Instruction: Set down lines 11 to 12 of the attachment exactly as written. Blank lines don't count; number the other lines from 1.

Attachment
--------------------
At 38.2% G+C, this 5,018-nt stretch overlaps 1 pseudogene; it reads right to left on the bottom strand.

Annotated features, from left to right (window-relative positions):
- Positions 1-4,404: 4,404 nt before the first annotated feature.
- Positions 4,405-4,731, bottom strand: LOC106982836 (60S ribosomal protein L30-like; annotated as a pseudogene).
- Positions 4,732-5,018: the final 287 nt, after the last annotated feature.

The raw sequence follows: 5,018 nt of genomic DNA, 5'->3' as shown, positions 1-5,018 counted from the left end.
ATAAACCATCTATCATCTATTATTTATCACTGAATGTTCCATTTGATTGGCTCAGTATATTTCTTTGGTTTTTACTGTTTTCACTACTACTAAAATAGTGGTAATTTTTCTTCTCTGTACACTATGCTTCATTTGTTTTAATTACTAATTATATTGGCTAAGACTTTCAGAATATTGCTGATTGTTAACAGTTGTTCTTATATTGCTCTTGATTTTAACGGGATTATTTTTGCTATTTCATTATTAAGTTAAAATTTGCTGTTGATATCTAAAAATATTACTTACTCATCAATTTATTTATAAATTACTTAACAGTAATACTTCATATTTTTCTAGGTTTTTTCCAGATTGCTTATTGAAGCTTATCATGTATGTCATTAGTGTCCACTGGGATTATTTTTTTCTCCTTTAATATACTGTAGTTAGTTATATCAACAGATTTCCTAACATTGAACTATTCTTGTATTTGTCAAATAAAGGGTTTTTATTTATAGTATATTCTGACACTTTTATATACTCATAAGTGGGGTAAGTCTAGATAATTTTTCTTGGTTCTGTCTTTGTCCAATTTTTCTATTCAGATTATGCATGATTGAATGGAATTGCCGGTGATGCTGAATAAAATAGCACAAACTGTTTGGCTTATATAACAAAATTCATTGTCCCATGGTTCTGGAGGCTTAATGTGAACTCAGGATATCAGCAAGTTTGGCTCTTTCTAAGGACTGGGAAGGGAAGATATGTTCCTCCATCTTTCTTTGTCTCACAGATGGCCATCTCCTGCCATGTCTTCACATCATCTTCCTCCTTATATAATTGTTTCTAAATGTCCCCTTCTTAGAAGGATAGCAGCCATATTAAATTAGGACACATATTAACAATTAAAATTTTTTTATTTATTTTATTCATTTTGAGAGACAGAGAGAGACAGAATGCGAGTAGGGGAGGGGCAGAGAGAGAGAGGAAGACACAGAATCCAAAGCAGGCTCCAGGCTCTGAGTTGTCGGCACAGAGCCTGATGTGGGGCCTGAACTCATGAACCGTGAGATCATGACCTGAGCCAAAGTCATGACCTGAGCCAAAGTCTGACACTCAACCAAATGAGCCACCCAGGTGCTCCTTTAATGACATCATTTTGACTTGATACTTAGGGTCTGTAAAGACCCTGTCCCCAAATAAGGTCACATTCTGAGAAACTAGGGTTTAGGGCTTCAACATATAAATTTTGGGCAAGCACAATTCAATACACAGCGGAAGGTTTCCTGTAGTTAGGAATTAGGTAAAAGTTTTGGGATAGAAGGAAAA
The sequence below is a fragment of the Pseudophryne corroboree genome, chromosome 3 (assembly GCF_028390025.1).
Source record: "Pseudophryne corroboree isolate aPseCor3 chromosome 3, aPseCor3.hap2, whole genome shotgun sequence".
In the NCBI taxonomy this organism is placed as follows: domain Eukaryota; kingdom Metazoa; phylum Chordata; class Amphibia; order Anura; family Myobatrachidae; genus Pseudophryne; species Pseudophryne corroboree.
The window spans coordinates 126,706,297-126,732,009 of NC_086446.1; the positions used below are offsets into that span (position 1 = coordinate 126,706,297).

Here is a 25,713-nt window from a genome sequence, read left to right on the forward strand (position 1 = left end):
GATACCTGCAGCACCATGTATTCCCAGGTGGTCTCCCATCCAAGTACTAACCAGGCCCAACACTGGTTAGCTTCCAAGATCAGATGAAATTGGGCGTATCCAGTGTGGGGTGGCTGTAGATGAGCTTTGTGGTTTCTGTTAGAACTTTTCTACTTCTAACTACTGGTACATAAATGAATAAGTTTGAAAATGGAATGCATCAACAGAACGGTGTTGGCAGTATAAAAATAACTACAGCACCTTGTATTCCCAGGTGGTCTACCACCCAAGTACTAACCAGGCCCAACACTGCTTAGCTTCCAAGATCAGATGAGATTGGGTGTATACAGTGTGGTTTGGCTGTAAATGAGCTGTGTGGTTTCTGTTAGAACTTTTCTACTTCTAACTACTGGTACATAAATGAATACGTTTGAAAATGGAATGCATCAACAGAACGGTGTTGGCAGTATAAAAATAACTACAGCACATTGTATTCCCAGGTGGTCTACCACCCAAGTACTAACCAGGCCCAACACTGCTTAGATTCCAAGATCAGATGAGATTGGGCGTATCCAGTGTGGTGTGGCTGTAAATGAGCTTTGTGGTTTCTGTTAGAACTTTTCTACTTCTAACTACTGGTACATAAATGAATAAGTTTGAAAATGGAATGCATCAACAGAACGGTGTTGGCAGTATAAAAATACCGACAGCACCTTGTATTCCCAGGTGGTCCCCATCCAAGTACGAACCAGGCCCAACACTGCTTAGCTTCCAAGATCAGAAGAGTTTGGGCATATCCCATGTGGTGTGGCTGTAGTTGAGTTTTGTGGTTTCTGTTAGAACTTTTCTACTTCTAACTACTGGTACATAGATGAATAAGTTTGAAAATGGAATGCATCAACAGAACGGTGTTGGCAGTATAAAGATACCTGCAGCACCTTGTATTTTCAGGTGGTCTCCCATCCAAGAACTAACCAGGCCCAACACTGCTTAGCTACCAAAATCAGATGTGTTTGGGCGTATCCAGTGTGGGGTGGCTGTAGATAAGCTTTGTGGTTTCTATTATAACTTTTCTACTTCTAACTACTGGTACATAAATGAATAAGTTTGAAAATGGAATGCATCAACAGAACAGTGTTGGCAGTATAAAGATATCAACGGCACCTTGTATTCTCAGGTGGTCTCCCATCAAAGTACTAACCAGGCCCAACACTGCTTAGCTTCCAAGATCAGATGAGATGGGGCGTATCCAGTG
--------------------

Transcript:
The window spans coordinates 126,706,297-126,732,009 of NC_086446.1; the positions used below are offsets into that span (position 1 = coordinate 126,706,297).

Here is a 25,713-nt window from a genome sequence, read left to right on the forward strand (position 1 = left end):